Brazil responded with a global campaign to find a compromise between intellectual property protection and the need to rapidly expand AIDS treatment and prevention.
In March 2001, Brazil reached agreement with Merck on pricing and continued its negotiations with Hoffman-LaRoche to institute a precedent setting price differential settlement to insure affordability of the ARV cocktail.
In April 2001, Brazil brought its case to the United Nations Human Rights Commission and led the body in a 52 to 0 vote to resolve that access to AIDS treatment was a human right. The United States was the only nation to abstain from the commission’s vote.
In May of that year, Brazil brought its case to the World Health Organization’s Assembly in Geneva and proposed adoption of legislative protections for countries wishing to produce generic versions of the ARV drugs.
Brazil’s negotiating strategy achieved its biggest victory at the United Nations General Assembly Special Session on HIV/AIDS in June 2001.
In tandem with the session, U.S. President George W. Bush agreed to withdraw the WTO complaint filed under the Clinton Administration and create a bi-national consultative committee with Brazil to achieve a settlement.
According to Robert Zoellick, then-U.S. Trade Representative, “The United States has been supportive of Brazil’s bold and effective program to combat the HIV/AIDS crisis. With this positive step, we will be able to harness our common energy toward our shared goal of combating the spread of this dangerous virus.”
The United State’s recognition of Brazil’s success in combating AIDS led to the WTO’s adoption of a special agreement on intellectual property protection and public health, creating the possibility of transforming the Brazilian model into a global effort.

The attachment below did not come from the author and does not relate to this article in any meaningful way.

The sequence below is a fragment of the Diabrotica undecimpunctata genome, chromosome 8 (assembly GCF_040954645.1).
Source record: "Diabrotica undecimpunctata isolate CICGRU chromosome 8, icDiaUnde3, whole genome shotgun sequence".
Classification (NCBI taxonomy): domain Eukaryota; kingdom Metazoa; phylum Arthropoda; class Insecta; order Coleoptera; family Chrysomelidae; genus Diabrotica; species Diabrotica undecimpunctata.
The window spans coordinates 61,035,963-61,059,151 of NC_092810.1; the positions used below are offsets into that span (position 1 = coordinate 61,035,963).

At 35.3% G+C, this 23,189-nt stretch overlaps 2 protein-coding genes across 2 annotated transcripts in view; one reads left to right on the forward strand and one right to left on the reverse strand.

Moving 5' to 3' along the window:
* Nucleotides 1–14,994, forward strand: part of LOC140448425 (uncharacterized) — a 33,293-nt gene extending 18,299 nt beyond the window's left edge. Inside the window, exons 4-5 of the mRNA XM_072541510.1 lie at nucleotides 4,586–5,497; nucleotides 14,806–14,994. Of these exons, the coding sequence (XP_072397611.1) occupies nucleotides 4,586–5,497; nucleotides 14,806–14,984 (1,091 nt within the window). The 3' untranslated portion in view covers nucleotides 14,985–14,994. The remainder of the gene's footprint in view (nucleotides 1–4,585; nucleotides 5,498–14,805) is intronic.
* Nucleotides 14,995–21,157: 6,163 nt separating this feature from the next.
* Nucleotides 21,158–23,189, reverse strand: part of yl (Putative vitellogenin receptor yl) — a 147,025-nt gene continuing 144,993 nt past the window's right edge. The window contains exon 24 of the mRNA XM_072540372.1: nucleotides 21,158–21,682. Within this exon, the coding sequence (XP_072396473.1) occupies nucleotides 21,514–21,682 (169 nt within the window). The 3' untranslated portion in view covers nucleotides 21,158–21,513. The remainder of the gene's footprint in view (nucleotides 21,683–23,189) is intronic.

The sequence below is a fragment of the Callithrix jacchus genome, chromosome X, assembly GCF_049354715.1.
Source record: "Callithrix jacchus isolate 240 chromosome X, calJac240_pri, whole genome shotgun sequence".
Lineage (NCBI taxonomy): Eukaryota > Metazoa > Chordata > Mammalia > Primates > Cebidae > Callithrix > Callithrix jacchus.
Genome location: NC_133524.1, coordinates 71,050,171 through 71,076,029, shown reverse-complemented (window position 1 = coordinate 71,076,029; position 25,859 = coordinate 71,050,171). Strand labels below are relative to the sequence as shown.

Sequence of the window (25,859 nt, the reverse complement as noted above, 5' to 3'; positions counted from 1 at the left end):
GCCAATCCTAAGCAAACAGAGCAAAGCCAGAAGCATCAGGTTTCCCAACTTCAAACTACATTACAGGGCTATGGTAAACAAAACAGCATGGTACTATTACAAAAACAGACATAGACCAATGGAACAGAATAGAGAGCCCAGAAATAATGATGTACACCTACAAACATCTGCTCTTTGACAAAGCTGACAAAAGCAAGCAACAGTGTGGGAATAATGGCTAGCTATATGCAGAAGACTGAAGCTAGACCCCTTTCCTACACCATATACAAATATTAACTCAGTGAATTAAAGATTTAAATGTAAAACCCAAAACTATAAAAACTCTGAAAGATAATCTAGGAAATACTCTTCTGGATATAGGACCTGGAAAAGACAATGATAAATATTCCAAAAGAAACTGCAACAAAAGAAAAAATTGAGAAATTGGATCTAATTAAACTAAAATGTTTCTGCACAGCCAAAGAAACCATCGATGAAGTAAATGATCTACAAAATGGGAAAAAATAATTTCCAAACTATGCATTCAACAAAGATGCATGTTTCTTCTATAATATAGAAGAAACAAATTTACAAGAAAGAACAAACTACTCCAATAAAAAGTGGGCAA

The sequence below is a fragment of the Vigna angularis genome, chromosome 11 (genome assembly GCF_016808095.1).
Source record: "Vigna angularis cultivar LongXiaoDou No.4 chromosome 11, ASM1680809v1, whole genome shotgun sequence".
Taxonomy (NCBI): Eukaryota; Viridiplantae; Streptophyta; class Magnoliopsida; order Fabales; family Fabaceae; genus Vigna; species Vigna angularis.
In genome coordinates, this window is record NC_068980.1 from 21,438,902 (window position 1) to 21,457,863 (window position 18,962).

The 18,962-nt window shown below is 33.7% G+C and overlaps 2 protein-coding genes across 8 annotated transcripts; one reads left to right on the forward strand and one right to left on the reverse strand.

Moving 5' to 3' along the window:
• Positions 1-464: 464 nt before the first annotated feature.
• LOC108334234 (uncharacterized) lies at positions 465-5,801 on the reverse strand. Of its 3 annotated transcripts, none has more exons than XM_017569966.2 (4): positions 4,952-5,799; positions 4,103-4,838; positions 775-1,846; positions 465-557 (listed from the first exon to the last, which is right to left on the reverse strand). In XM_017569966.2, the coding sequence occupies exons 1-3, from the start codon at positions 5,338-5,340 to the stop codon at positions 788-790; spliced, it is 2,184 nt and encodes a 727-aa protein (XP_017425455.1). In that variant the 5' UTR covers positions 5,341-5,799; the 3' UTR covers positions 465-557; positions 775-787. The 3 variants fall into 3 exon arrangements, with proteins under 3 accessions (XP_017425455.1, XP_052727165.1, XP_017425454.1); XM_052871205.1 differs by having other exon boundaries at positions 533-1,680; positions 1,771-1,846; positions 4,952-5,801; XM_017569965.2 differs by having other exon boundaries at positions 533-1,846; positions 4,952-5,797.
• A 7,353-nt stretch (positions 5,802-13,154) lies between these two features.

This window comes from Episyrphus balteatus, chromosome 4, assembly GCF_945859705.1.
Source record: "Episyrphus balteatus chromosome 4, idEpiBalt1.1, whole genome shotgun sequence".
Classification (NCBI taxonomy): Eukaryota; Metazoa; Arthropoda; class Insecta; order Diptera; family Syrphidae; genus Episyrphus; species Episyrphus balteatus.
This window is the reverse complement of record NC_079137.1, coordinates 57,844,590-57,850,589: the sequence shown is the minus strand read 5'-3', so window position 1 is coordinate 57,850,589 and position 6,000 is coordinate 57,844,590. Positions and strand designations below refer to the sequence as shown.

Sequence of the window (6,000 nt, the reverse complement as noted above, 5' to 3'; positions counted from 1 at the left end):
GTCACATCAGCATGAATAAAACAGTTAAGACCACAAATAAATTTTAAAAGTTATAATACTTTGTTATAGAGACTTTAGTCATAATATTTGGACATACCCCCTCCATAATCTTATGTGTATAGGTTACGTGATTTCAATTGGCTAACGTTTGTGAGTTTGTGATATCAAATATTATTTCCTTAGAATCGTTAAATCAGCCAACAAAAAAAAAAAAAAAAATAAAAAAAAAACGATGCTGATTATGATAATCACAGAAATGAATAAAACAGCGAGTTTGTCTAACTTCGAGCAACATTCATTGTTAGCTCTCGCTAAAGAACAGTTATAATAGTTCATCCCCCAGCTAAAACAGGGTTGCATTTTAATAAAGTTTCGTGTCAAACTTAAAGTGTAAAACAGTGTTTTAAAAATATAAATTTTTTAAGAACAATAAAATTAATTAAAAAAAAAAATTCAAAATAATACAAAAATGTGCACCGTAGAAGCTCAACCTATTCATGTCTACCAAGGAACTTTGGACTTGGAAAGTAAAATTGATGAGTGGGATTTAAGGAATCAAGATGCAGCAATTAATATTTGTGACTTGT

In late 2001, after the 9/11 attack and the outbreak of anthrax in the United States, the United Nations spearheaded the Global Fund to Fight AIDS, Tuberculosis and Malaria.
The Global Fund represents a partnership between nations, IGOs, NGOs and private donors to combat AIDS through a coordinated effort and infrastructure. It represents the globalization of Brazil’s model of harnessing the forces of government and civil society to confront the AIDS challenge.
Brazil continues to demonstrate its leadership in the fight against AIDS under the current administration of President Lula.
In September 2004, the Lula government entered into an agreement with UNAIDS to open up an International Center for Technical Cooperation on AIDS, to be initially funded by the UN and Brazil’s federal government.
Ultimately, the fight against AIDS relies on the continued efforts of Brazil to make globalization work for increasing numbers of people — in particular the poorest.
Toward this end, Brazil’s tested strategy of negotiating globalization is making a big difference in the WTO’s Doha Round trade negotiations and serves as the inspiration behind President Lula’s international leadership of the Action Against Hunger and Poverty, launched at the United Nations in September of 2004 with the support of 130 nations.
Accordingly, Dr. Piot of UNAIDS recognized that, “Twenty years into the AIDS epidemic, the linkages between poverty, hunger and AIDS are now more evident than ever. President Lula has been a global leader in all these fronts.”
Despite the tremendous destruction of AIDS, the epidemic forced Brazil to confront the dangers and opportunities of globalization. Two decades later, the country has made a singularly important contribution to the fight against AIDS and the broader effort to steer the forces of globalization toward meeting the needs of people, even the poorest.